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dc.creatorHemmert, David J.
dc.date.available2011-02-18T19:13:37Z
dc.date.issued1998-05
dc.identifier.urihttp://hdl.handle.net/2346/9938en_US
dc.description.abstractThe transmission of high power microwaves through dielectric windows is of essential importance in their use. When an interface window fails due to surface flashover and breakdown, the power can no longer be transmitted and may reflect back into the source, possibly damaging it. In the work reported here, the physical mechanisms of surface flashover and breakdown are investigated for power levels of 10 MW/cm. A 3 MW magnetron and an S-band traveling wave resonator are coupled to produce 100 MW at 2.85 GHz in a high vacuum environment. A window geometry is established to provide a purely tangential electric field along the window surface. High speed diagnostics include forward, reverse, and local field power levels, x-ray emission, and discharge luminosity and imaging. Investigations into other window geometries as well as surface coatings and vacuum-gas interfaces are possible.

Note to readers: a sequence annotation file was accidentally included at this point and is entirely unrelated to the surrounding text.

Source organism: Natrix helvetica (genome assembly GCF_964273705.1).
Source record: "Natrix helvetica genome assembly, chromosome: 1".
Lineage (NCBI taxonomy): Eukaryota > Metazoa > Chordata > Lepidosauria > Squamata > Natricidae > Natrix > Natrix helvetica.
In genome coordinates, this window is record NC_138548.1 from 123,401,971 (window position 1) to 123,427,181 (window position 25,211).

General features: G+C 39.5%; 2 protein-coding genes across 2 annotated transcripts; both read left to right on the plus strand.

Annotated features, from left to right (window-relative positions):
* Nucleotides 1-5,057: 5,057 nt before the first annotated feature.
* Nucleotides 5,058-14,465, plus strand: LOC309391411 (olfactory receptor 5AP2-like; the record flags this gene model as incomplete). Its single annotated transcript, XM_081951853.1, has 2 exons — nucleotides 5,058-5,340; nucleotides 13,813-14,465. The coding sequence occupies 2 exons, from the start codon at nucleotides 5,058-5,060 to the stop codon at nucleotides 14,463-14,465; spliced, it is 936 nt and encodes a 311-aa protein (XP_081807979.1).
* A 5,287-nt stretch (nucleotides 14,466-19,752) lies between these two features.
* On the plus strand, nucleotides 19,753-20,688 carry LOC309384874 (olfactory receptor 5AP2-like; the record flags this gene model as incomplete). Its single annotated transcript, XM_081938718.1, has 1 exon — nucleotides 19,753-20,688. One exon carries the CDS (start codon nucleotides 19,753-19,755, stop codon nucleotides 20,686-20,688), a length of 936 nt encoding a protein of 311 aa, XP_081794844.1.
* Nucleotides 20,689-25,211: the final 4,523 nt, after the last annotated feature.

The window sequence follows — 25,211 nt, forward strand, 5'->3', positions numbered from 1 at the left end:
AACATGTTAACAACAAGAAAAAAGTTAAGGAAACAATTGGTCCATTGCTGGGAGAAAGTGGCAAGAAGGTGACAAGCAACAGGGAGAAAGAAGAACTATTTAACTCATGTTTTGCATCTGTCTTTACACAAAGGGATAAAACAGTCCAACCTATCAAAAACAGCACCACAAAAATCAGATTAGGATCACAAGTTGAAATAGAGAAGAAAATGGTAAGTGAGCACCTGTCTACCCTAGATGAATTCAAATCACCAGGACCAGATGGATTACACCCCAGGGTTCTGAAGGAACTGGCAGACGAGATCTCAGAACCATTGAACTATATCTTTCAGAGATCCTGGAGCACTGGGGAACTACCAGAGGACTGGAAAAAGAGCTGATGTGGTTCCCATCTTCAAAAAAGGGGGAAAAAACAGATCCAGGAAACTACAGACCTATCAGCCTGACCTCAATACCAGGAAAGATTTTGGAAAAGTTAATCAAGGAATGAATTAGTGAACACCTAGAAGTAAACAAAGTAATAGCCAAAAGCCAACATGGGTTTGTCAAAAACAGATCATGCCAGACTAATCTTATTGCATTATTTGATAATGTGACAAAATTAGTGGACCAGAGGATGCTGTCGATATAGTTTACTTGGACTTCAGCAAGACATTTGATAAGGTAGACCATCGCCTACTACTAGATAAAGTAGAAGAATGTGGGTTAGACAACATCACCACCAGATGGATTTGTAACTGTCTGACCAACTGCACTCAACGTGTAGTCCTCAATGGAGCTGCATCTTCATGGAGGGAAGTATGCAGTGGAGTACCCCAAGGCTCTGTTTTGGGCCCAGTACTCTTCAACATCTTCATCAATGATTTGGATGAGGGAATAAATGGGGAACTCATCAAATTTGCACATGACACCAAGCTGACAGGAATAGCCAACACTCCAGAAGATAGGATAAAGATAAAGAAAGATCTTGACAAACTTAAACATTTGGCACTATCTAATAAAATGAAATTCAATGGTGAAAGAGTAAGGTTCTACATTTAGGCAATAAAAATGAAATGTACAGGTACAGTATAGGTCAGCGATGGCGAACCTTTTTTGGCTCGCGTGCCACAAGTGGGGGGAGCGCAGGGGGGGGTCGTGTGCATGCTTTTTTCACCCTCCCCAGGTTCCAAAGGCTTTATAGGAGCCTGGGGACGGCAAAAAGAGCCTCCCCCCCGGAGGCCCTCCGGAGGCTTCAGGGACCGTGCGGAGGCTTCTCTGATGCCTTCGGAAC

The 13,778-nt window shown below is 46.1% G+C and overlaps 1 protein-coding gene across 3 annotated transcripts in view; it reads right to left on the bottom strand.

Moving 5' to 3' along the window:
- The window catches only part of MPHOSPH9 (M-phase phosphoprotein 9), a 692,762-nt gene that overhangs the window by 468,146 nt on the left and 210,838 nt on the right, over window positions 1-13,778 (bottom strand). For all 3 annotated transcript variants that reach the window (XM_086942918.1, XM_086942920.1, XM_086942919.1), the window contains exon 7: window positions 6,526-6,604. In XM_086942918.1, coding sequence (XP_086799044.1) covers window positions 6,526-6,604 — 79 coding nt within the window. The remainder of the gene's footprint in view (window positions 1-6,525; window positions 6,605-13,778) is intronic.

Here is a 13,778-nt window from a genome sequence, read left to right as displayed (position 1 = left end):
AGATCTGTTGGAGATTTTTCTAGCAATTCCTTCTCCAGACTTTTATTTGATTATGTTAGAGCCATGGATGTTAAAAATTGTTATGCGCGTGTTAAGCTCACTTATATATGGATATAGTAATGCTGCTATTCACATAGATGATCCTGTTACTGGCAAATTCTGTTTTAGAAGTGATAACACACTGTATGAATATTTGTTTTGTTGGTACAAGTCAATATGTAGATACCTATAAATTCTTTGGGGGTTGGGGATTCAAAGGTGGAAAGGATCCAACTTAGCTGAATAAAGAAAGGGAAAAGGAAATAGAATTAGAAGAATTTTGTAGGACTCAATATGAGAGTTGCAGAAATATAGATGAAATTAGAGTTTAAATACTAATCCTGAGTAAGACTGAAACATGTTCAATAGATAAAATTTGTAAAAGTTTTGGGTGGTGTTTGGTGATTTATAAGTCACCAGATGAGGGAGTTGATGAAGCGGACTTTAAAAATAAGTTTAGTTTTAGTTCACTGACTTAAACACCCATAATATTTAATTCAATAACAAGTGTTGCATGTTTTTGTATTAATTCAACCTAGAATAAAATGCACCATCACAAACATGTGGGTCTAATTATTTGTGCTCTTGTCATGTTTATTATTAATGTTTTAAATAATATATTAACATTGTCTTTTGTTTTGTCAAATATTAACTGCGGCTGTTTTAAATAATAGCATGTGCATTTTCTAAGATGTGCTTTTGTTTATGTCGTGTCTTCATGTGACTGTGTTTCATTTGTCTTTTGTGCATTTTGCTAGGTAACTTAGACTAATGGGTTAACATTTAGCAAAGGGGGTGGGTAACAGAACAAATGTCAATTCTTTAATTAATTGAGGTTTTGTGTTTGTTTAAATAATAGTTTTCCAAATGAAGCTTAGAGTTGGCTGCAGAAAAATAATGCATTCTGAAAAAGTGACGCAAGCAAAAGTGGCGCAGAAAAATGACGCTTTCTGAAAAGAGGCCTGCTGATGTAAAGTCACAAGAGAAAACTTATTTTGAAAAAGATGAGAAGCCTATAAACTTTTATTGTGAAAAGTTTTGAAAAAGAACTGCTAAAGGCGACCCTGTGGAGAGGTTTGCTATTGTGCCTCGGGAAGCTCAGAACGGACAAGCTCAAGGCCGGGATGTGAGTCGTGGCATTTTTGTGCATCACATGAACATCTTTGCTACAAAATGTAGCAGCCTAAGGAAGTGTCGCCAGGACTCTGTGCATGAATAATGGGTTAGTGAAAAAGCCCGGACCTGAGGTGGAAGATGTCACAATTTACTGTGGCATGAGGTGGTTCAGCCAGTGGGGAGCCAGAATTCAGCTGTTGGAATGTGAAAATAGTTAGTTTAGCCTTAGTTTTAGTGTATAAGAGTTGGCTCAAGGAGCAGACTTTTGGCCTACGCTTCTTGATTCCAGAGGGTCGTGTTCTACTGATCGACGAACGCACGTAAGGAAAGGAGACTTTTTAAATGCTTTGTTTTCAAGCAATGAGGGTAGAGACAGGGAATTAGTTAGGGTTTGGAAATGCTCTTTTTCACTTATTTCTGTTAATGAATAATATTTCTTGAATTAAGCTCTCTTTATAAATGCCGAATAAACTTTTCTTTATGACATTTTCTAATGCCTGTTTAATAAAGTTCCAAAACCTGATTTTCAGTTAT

dc.format.mimetypeapplication/pdf
dc.language.isoeng
dc.publisherTexas Tech Universityen_US
dc.subjectPulsed power systemsen_US
dc.subjectFluctuations (Physics)en_US
dc.subjectDielectric wave guidesen_US
dc.subjectDielectric devicesen_US
dc.subjectMicrowave measurementsen_US
dc.titleWindow and cavity breakdown caused by high power microwaves
dc.typeThesis
thesis.degree.nameM.S.
thesis.degree.levelMasters
thesis.degree.disciplineApplied Physics
thesis.degree.grantorTexas Tech University
thesis.degree.departmentPhysics
dc.rights.availabilityUnrestricted.


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